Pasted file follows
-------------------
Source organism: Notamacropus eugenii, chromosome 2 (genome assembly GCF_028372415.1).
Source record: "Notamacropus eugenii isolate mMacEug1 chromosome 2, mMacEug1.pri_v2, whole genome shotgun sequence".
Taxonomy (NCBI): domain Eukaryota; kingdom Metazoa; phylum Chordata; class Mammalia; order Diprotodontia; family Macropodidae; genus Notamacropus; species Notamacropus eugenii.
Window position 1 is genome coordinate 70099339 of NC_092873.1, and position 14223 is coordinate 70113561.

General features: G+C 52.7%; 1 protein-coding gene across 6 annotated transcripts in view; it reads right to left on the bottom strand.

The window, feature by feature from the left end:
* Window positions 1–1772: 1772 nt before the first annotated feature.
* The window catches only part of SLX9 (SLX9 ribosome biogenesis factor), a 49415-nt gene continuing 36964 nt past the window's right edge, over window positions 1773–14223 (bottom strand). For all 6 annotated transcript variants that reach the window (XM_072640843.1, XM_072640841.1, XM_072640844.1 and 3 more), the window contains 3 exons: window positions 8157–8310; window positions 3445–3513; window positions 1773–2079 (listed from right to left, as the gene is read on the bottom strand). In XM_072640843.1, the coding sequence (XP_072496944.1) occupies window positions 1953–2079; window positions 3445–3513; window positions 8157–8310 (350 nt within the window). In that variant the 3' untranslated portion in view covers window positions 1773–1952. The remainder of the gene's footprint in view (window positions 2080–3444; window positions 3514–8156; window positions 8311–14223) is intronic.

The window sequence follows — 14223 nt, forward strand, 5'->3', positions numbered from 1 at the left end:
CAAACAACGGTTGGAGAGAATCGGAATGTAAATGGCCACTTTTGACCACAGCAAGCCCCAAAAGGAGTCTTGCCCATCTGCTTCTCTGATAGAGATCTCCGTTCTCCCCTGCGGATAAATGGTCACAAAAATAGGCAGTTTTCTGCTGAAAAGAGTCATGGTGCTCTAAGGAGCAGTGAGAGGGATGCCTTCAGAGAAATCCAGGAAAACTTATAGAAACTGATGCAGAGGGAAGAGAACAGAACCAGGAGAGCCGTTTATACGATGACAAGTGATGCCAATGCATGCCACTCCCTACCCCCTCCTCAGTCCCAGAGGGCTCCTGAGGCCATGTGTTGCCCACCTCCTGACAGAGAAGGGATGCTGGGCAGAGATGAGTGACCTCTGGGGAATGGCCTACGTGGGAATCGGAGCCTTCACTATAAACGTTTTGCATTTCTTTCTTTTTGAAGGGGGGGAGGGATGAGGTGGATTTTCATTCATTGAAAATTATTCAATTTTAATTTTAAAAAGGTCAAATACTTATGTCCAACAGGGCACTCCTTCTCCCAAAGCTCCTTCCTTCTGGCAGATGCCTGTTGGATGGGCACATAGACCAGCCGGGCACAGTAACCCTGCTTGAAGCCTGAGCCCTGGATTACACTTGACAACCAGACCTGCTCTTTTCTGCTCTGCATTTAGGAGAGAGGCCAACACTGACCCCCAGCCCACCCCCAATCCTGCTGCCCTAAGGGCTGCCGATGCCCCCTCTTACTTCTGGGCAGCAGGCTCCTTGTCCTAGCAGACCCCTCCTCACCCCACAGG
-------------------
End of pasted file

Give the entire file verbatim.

Source organism: Notamacropus eugenii, chromosome 2 (genome assembly GCF_028372415.1).
Source record: "Notamacropus eugenii isolate mMacEug1 chromosome 2, mMacEug1.pri_v2, whole genome shotgun sequence".
Taxonomy (NCBI): domain Eukaryota; kingdom Metazoa; phylum Chordata; class Mammalia; order Diprotodontia; family Macropodidae; genus Notamacropus; species Notamacropus eugenii.
Window position 1 is genome coordinate 70099339 of NC_092873.1, and position 14223 is coordinate 70113561.

General features: G+C 52.7%; 1 protein-coding gene across 6 annotated transcripts in view; it reads right to left on the bottom strand.

The window, feature by feature from the left end:
* Window positions 1–1772: 1772 nt before the first annotated feature.
* The window catches only part of SLX9 (SLX9 ribosome biogenesis factor), a 49415-nt gene continuing 36964 nt past the window's right edge, over window positions 1773–14223 (bottom strand). For all 6 annotated transcript variants that reach the window (XM_072640843.1, XM_072640841.1, XM_072640844.1 and 3 more), the window contains 3 exons: window positions 8157–8310; window positions 3445–3513; window positions 1773–2079 (listed from right to left, as the gene is read on the bottom strand). In XM_072640843.1, the coding sequence (XP_072496944.1) occupies window positions 1953–2079; window positions 3445–3513; window positions 8157–8310 (350 nt within the window). In that variant the 3' untranslated portion in view covers window positions 1773–1952. The remainder of the gene's footprint in view (window positions 2080–3444; window positions 3514–8156; window positions 8311–14223) is intronic.

The window sequence follows — 14223 nt, forward strand, 5'->3', positions numbered from 1 at the left end:
CAAACAACGGTTGGAGAGAATCGGAATGTAAATGGCCACTTTTGACCACAGCAAGCCCCAAAAGGAGTCTTGCCCATCTGCTTCTCTGATAGAGATCTCCGTTCTCCCCTGCGGATAAATGGTCACAAAAATAGGCAGTTTTCTGCTGAAAAGAGTCATGGTGCTCTAAGGAGCAGTGAGAGGGATGCCTTCAGAGAAATCCAGGAAAACTTATAGAAACTGATGCAGAGGGAAGAGAACAGAACCAGGAGAGCCGTTTATACGATGACAAGTGATGCCAATGCATGCCACTCCCTACCCCCTCCTCAGTCCCAGAGGGCTCCTGAGGCCATGTGTTGCCCACCTCCTGACAGAGAAGGGATGCTGGGCAGAGATGAGTGACCTCTGGGGAATGGCCTACGTGGGAATCGGAGCCTTCACTATAAACGTTTTGCATTTCTTTCTTTTTGAAGGGGGGGAGGGATGAGGTGGATTTTCATTCATTGAAAATTATTCAATTTTAATTTTAAAAAGGTCAAATACTTATGTCCAACAGGGCACTCCTTCTCCCAAAGCTCCTTCCTTCTGGCAGATGCCTGTTGGATGGGCACATAGACCAGCCGGGCACAGTAACCCTGCTTGAAGCCTGAGCCCTGGATTACACTTGACAACCAGACCTGCTCTTTTCTGCTCTGCATTTAGGAGAGAGGCCAACACTGACCCCCAGCCCACCCCCAATCCTGCTGCCCTAAGGGCTGCCGATGCCCCCTCTTACTTCTGGGCAGCAGGCTCCTTGTCCTAGCAGACCCCTCCTCACCCCACAGG